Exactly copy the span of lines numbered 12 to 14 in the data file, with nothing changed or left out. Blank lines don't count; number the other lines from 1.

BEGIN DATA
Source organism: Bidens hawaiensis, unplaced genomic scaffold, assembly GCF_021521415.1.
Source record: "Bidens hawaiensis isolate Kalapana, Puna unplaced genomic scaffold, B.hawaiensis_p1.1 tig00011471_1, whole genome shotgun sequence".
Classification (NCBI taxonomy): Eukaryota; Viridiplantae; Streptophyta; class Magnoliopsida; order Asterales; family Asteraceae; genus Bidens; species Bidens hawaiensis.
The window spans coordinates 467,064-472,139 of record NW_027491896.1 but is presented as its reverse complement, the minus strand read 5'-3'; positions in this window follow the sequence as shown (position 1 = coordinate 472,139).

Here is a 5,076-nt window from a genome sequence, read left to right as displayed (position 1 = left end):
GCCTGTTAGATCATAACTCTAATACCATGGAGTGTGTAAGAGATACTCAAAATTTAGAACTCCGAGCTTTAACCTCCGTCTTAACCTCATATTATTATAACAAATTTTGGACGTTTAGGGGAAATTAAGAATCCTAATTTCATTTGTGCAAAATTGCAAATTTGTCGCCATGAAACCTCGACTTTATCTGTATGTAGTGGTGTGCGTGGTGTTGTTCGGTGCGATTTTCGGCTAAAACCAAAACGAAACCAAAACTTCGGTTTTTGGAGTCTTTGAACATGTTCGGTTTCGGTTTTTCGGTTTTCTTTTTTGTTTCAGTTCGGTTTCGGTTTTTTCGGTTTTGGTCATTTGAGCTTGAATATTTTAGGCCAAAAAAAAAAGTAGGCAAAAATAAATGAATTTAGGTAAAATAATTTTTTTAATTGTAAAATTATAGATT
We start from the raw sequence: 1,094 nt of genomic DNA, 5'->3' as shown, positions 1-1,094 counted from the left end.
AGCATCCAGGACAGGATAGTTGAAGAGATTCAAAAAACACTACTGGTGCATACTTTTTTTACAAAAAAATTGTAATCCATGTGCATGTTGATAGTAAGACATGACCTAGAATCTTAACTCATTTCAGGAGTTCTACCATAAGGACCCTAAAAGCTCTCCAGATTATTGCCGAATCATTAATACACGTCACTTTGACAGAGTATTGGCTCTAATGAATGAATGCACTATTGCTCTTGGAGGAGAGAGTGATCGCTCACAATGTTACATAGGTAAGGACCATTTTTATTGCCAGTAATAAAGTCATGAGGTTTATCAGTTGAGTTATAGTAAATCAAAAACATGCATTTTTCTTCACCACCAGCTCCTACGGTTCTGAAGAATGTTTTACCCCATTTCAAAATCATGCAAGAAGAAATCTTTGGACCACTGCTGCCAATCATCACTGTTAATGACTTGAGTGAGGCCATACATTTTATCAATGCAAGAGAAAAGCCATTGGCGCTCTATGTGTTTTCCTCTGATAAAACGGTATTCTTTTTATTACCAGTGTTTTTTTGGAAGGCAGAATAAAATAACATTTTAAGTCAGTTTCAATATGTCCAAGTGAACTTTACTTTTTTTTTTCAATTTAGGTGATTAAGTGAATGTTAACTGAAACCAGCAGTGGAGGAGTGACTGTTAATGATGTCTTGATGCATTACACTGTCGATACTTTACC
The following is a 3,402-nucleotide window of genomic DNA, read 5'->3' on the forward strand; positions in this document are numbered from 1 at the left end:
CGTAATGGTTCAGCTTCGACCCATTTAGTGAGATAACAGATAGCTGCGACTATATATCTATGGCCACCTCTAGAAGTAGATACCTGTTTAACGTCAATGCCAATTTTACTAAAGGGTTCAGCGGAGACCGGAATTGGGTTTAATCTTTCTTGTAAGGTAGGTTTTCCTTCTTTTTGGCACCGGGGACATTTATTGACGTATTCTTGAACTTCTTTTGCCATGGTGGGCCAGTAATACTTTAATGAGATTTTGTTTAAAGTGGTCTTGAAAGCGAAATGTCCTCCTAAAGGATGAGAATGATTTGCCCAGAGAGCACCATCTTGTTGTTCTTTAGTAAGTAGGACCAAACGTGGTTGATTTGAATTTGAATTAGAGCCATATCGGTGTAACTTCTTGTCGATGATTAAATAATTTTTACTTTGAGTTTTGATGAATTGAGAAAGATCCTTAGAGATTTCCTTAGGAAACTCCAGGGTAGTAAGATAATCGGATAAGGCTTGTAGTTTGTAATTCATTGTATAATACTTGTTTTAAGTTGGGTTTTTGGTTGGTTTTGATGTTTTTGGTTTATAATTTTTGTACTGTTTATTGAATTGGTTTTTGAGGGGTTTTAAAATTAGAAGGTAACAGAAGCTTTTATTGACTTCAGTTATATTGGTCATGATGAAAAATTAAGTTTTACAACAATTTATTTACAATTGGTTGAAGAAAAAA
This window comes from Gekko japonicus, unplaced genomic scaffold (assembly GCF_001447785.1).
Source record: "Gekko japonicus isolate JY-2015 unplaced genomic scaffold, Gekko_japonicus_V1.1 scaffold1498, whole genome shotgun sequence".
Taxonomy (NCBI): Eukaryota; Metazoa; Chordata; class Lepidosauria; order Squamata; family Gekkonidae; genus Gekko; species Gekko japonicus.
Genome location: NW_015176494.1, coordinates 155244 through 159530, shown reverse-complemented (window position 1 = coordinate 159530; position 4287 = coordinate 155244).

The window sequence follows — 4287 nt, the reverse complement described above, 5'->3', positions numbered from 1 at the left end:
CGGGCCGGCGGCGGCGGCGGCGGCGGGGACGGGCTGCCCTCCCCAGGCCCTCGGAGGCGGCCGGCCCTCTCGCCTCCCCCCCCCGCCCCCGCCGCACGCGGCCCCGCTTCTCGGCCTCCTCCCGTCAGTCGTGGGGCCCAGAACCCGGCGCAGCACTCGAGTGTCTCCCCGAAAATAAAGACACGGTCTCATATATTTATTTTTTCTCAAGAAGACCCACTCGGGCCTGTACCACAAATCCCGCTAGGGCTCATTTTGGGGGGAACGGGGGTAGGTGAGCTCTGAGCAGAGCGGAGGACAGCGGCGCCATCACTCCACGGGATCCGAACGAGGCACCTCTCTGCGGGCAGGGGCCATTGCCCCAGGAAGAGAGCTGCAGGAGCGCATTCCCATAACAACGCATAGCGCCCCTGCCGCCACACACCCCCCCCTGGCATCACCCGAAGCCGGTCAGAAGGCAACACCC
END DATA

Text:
Source record: "Gekko japonicus isolate JY-2015 unplaced genomic scaffold, Gekko_japonicus_V1.1 scaffold1498, whole genome shotgun sequence".
Taxonomy (NCBI): Eukaryota; Metazoa; Chordata; class Lepidosauria; order Squamata; family Gekkonidae; genus Gekko; species Gekko japonicus.
Genome location: NW_015176494.1, coordinates 155244 through 159530, shown reverse-complemented (window position 1 = coordinate 159530; position 4287 = coordinate 155244).